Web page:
Graphocephala confluens (Uhler 1861b: 285)

Basionym: Proconia confluens Uhler, 1861
Published in: Uhler, P.R. (1861b) Descriptions of four species of Hemiptera collected by the North-Western Boundary Survey. Proceedings of the Academy of Natural Sciences of Philadelphia 13, 284–286.

Description & Identification

Medium size, slightly robust species. Length of male 5.80—6.40 mm., female 6.40—6.60 mm. (Nielson, 1968) General color brown. Crown light brown with dark markings; pronotum brown with dark patches posteriorly; elytra brown.(Nielson, 1968)Pygofer in lateral aspect nearly twice as long as wide, caucial margin triangularly convex; aedeagus in lateral aspect with shaft short, broad, asymmetrical; aedeagal processes broad, triangulate distally; paraphyses asymmetrical; style in dorsal aspect simple, distal half elongate, curved laterally at apex; female seventh sternum in ventral aspect with caudal margin distinctly convex. (Nielson, 1968)This species is closely related to dolobrata and is difficult to separate on the basis of the male genitalia. The aedeagus of confluens in lateral aspect has a broader shaft and the apex of the style is curved laterally in dorsal aspect. (Nielson 1968)

Biology & Ecology

The biology of this species is fairly well known. The host plant is willow (Salix spp.). I have collected numerous specimens from willow at Bountiful, Utah, and The Dalles, Oreg. It has also been taken from hop (Humulus lupulus L.), alfalfa, sweet cherry, Sour cherry, chokecherry (Prunus virginiana var. demissa (Torr. & Gray) Torr.), peach, apple, bitter cherry (Prunus emarginata (Hook.) Eaton), sticky laurel (Ceanothus velutinus Dougl. ex Hook.), balsam poplar (Populus balsamifera L.), antelope bush (Purshia tridentata (Pursh) DC.), and grass in Washington (Wolfe 1955 [866]).Wolfe (866) reported in 1955 that it overwintered in Washington as adults in leaves and trash under trees and bushes. Mating took place in the spring and eggs were laid in willow leaves. Nymphs appeared in May and reached the adult stage in late July. In Utah, Kaloostian and Nielson (unpublished data) collected excised stems of willow in early spring and placed them in jars of water to leaf. Nymphs emerged from the stems near the leaf axils from eggs that were apparently laid the previous fall. These data suggested that the species overwintered in the egg stage in Utah. (Nielson, 1968)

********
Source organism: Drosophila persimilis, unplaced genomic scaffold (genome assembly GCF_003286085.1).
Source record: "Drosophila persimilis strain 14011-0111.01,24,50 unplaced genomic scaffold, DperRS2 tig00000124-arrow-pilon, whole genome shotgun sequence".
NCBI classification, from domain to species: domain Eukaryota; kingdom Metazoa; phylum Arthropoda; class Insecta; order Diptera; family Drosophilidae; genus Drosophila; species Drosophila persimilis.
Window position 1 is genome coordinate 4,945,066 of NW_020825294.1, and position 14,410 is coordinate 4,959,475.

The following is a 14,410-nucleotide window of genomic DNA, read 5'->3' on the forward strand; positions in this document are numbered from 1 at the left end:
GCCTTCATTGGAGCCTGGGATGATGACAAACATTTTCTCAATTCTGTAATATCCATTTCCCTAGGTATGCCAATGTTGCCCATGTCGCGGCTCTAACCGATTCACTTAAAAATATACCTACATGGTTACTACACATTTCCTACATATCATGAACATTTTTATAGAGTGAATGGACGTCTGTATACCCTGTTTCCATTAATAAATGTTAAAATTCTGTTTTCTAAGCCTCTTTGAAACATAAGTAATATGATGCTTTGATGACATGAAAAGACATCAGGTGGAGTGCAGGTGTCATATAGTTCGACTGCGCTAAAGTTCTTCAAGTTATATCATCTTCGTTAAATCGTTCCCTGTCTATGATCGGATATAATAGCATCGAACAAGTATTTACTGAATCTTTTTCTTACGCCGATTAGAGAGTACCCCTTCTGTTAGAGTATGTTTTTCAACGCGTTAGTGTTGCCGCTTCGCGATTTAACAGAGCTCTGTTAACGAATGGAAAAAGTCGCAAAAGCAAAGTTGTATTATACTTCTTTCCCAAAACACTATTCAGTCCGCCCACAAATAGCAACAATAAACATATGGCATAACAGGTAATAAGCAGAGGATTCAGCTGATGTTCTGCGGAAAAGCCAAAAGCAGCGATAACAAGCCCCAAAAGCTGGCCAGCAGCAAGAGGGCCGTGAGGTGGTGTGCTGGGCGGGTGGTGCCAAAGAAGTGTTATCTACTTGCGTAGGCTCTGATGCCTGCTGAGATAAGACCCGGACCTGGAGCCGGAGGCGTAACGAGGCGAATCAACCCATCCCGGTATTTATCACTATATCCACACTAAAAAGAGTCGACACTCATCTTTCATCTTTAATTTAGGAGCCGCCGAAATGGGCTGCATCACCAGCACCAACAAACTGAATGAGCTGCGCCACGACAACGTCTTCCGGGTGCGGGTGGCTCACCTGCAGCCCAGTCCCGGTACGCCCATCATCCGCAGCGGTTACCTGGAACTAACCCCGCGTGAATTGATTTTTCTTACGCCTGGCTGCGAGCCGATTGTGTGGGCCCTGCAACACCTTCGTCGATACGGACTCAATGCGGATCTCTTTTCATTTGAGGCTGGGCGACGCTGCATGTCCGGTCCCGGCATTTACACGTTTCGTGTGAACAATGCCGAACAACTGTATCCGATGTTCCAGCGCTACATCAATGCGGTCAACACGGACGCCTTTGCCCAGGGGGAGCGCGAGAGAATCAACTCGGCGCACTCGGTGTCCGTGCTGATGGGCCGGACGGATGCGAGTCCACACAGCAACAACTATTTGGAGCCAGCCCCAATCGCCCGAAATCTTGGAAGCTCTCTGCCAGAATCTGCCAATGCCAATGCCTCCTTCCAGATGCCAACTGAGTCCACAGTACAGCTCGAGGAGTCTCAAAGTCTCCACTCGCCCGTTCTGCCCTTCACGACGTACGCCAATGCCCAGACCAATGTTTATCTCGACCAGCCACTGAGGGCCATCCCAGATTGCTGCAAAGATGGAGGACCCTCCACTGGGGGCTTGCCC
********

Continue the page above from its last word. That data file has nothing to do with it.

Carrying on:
(Uhler 1861b: 285)


Cicadella confluens (Uhler, 1861)
Cicadella hieroglyphica confluens (Uhler, 1861)
Keonolla confluens (Uhler, 1861)
Neokolla confluens (Uhler, 1861)
Proconia confluens Uhler, 1861
Tettigonia hieroglyphica confluens (Uhler, 1861)
Tettigoniella confluens (Uhler, 1861)
Tettigoniella hieroglyphica confluens (Uhler, 1861)
Neokolla confluens pacifica DeLong & Severin, 1949
Keonolla confluens surcula DeLong & Currie, 1960

Additional Images

Images provided by GBIF data providers. We cannot verify that identifications are correct.

Worldwide Distribution

United States, Canada

North America

Distribution point data provided by GBIF.

Vector Status

Economic Crops


This species is a vector of western X-disease virus of peach. Anthon and Wolfe (8) first reported in 1951 transmission of this virus from peach to peach by adults. Since the vector is primarily a xylem feeder and the virus is largely present in the phloem, transmission was difficult to obtain. Transmission of the virus by nymphs was negative (Wolfe 1955 [864]).(Nielson 1968)This species is not considered an important Vector of western X-disease virus of peach.(Nielson 1968)

Plant Diseases


Redak et. al., 2004.

The Biology of Xylem Fluid-Feeding Insect Vectors Of Xylella fastidiosa and Their Relation to Disease Epidemiology

EFSA, 2019.

Pest categorisation of non-EU Cicadomorpha vectors of Xylella spp.


Redak et. al., 2004.

The Biology of Xylem Fluid-Feeding Insect Vectors Of Xylella fastidiosa and Their Relation to Disease Epidemiology


Redak et. al., 2004.

The Biology of Xylem Fluid-Feeding Insect Vectors Of Xylella fastidiosa and Their Relation to Disease Epidemiology


Anthon, E.W., Wolfe, H.R. 1951. Additional insect vectors of western X-disease. Plant Disease Reports, 35: 245-246

Gilmer, R.M., Blodgett, E.C. 1976. Virus diseases and non-infectious disorders of stone fruits in North America. United States Department of Agriculture, Agriculture Handbook No. 437, pp. 145–155

* Citations of Phytoplasma occurrance in Graphocephala confluens (Uhler 1861b: 285) have been exctracted from the database of Hemiptera-Phytoplasma-Plant (HPP) biological interactions worldwide (Valeria Trivellone. (2019). Hemiptera-Phytoplasma-Plant dataset (v1.2) [Data set]. Zenodo.


Cicadellidae Cicadellinae Cicadellinii Grape Graphocephala Membracoidea North America Other Peach Alfalfa dwarf disease (AD) Almond leaf scorch Pierce's disease Xylella fastidiosa

Graphocephala confluens (Uhler 1861b: 285): Wilson M. R. & Turner J. A. 2021. Insect Vectors of Plant Disease. Amgueddfa Cymru - National Museum Wales. Available online at [ Accessed:  07/12/2022 ].
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